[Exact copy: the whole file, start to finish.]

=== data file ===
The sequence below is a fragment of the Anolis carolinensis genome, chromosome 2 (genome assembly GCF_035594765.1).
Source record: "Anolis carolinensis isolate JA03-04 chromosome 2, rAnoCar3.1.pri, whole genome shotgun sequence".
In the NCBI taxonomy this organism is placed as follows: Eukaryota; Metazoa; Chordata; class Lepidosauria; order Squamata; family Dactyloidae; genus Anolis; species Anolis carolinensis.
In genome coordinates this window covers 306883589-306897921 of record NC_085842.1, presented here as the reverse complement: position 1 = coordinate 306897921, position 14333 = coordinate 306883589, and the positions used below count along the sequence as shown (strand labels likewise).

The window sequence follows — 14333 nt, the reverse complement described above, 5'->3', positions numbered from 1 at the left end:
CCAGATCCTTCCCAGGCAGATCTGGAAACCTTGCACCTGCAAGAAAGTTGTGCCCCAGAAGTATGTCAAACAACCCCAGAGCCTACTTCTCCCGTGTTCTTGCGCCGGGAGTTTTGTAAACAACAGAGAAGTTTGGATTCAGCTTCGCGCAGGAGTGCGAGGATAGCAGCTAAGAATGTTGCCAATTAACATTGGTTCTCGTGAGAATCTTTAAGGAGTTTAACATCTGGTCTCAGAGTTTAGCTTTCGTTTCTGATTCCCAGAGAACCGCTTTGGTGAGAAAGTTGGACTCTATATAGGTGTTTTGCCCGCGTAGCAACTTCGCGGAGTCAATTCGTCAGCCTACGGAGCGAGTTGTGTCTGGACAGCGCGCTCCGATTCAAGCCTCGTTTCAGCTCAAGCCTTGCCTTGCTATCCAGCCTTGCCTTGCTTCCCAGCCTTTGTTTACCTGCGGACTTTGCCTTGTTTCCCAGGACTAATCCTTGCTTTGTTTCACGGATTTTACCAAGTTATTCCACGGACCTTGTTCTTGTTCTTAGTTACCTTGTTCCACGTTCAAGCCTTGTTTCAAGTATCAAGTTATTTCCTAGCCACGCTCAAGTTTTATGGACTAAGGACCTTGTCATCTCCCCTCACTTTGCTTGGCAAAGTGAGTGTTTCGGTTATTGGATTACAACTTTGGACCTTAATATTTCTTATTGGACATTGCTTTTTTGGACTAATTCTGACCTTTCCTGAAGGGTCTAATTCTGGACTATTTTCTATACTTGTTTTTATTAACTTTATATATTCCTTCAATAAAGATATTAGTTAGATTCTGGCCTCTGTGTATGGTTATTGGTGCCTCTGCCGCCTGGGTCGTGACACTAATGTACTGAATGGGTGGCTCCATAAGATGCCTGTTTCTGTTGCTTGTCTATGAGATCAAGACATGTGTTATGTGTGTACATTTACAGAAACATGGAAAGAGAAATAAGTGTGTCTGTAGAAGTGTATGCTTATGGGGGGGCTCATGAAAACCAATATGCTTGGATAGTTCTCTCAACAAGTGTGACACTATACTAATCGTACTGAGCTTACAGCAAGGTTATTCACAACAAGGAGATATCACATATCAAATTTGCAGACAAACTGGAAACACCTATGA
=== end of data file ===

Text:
The sequence below is a fragment of the Anolis carolinensis genome, chromosome 2 (genome assembly GCF_035594765.1).
Source record: "Anolis carolinensis isolate JA03-04 chromosome 2, rAnoCar3.1.pri, whole genome shotgun sequence".
In the NCBI taxonomy this organism is placed as follows: Eukaryota; Metazoa; Chordata; class Lepidosauria; order Squamata; family Dactyloidae; genus Anolis; species Anolis carolinensis.
In genome coordinates this window covers 306883589-306897921 of record NC_085842.1, presented here as the reverse complement: position 1 = coordinate 306897921, position 14333 = coordinate 306883589, and the positions used below count along the sequence as shown (strand labels likewise).

The window sequence follows — 14333 nt, the reverse complement described above, 5'->3', positions numbered from 1 at the left end:
CCAGATCCTTCCCAGGCAGATCTGGAAACCTTGCACCTGCAAGAAAGTTGTGCCCCAGAAGTATGTCAAACAACCCCAGAGCCTACTTCTCCCGTGTTCTTGCGCCGGGAGTTTTGTAAACAACAGAGAAGTTTGGATTCAGCTTCGCGCAGGAGTGCGAGGATAGCAGCTAAGAATGTTGCCAATTAACATTGGTTCTCGTGAGAATCTTTAAGGAGTTTAACATCTGGTCTCAGAGTTTAGCTTTCGTTTCTGATTCCCAGAGAACCGCTTTGGTGAGAAAGTTGGACTCTATATAGGTGTTTTGCCCGCGTAGCAACTTCGCGGAGTCAATTCGTCAGCCTACGGAGCGAGTTGTGTCTGGACAGCGCGCTCCGATTCAAGCCTCGTTTCAGCTCAAGCCTTGCCTTGCTATCCAGCCTTGCCTTGCTTCCCAGCCTTTGTTTACCTGCGGACTTTGCCTTGTTTCCCAGGACTAATCCTTGCTTTGTTTCACGGATTTTACCAAGTTATTCCACGGACCTTGTTCTTGTTCTTAGTTACCTTGTTCCACGTTCAAGCCTTGTTTCAAGTATCAAGTTATTTCCTAGCCACGCTCAAGTTTTATGGACTAAGGACCTTGTCATCTCCCCTCACTTTGCTTGGCAAAGTGAGTGTTTCGGTTATTGGATTACAACTTTGGACCTTAATATTTCTTATTGGACATTGCTTTTTTGGACTAATTCTGACCTTTCCTGAAGGGTCTAATTCTGGACTATTTTCTATACTTGTTTTTATTAACTTTATATATTCCTTCAATAAAGATATTAGTTAGATTCTGGCCTCTGTGTATGGTTATTGGTGCCTCTGCCGCCTGGGTCGTGACACTAATGTACTGAATGGGTGGCTCCATAAGATGCCTGTTTCTGTTGCTTGTCTATGAGATCAAGACATGTGTTATGTGTGTACATTTACAGAAACATGGAAAGAGAAATAAGTGTGTCTGTAGAAGTGTATGCTTATGGGGGGGCTCATGAAAACCAATATGCTTGGATAGTTCTCTCAACAAGTGTGACACTATACTAATCGTACTGAGCTTACAGCAAGGTTATTCACAACAAGGAGATATCACATATCAAATTTGCAGACAAACTGGAAACACCTATGA